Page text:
I'm going to attempt performing this in a limited garage (think basically apartment garage, it's private but with limited tools/capability).  So I'm going to try to think ahead as much as possible to avoid any surprises.  Any help with these questions would be very appreciated:

Is this the tool you refer to?  Seems like these are generally all the same.  Ps in one of the videos I watched the T head that grabs the oil pump bent and broke!  Hopefully that doesn't happen here:

Then, I think this is the outer gasket? (oil pump to cover plate interface).  I think it's clear these are all the same product #:

Inner gasket? (oil pump to engine case interface):

Lastly, do you recommend any particular gasket sealant and locktite for the screws?  I saw people using different types in youtube videos.

Sean, the thin paper gasket under the oil pump and under the oil pump cover will usually seal any leaks where the bolts(studs) are. Stock cases have studs there FYI, not bolts. The washer and nut on the outside cover can be sealed by a smear of oil-proof Permatex silicone.

I didn't think there was enough room in the oil pump for a 10mm stud or bolt, that's why I suggested a Time-cert.

And yes, you need a thin paper gasket because a thicker gasket will allow pressure to bleed past the ends of the gears.

In order to pull an oil pump, it is usually necessary to loosen the two case studs, one above and one below the oil pump. That should allow the puller to get the pump out without destroying the pump or the puller. Sometimes, when using a puller, you put tension on it, then smack it with a hammer. Sometimes, this jars the pulled object loose. But not every time, some really won't come out without splitting the case.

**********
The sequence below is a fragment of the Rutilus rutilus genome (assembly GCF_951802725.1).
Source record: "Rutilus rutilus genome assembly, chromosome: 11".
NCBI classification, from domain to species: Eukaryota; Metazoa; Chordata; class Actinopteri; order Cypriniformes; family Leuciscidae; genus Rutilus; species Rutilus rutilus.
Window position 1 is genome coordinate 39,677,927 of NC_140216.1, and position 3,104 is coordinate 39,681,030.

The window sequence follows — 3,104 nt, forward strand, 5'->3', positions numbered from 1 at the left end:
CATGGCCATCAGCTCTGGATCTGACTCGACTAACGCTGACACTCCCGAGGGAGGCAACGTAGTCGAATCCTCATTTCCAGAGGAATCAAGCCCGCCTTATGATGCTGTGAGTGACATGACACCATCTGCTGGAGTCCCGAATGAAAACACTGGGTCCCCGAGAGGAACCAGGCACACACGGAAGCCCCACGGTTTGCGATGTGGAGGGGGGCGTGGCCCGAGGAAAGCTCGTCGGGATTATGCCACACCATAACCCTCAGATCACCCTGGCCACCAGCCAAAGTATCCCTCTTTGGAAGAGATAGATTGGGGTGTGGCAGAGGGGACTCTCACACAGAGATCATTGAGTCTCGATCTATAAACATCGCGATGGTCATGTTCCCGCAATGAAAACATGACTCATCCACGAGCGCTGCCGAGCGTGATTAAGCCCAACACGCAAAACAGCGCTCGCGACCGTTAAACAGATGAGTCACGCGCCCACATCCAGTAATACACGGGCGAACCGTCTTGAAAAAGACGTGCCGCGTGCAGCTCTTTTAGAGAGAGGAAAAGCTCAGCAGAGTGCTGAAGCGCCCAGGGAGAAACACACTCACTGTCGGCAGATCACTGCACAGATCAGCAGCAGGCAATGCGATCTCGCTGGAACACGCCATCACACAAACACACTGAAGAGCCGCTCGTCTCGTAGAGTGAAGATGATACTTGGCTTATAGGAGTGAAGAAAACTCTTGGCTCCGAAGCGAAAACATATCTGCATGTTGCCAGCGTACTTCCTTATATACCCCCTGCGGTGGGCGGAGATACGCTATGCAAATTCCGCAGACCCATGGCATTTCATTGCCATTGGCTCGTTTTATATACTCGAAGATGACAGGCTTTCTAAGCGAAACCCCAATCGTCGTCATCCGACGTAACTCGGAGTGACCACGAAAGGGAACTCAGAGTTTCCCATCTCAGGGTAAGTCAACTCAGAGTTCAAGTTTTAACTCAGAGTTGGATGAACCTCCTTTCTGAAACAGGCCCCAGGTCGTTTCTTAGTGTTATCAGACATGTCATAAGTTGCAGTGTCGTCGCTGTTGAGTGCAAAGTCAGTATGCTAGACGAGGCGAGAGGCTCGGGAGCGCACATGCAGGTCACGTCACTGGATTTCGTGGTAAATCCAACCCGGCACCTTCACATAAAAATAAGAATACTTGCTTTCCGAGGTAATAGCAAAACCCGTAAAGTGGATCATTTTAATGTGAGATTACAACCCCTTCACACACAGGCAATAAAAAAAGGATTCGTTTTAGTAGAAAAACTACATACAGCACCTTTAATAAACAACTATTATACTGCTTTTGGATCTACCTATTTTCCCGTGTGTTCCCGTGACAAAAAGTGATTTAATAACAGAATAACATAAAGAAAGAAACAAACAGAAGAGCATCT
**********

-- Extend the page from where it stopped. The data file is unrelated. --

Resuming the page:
Get that Bentley manual, there is a ton of information and pictures to help you. Plus thread sizes, torque and wear specs........

"Also, I'm curious to know how pressure is lost without a thin gasket, that's interesting."

An oil pump works by squishing oil between the cogs of the two gears. If you create a gap on the top and bottom, the oil can squish into there instead of your oil passages.

Think trying to drink through a straw with your mouth open.

"Lastly, do you recommend any particular gasket sealant and locktite for the screws?"  

I'll defer to Danny and others with more engine building experience than I, but personally I never do anything other than soaking paper gaskets in oil or a thin coat of grease prior to installing them. Honestly, more to keep them in place than anything else.

Last edited by dlearl476

@DannyP @dlearl476 Ahhh, makes sense now.  So the oil pump gears are sandwiched tightly, and I've now spread the panini bread apart.  So now the salami oil isn't compressed.  I think I'm getting hungry.

I'm now considering having a shop do the work (I finally got around to asking for SoCal shop recommendations here which I meant to do anyway), which is odd because I think I now have a pretty solid understanding of exactly what to do.  And by all indications I can perform it, I'm just concerned about the 1-3 unforeseen things that always unexpectedly go wrong!  And in this garage, I'd be dead in the water.  It would be hard to even get it towed because of the small clearances/bends of this garage area!  

It's a little frustrating because I can do it (and put the saved $$$ toward some other part of the car), but this is probably the wise decision.  It'll depend on what shops I can find nearby and if the cost isn't unconscionable.  If so, at least I have a way better understanding of this region of my car and the rest would just be going through the motions.  That, and I know exactly what the mechanic is dealing with...

@DannyP @Alan Merklin @dlearl476, thank you for all your help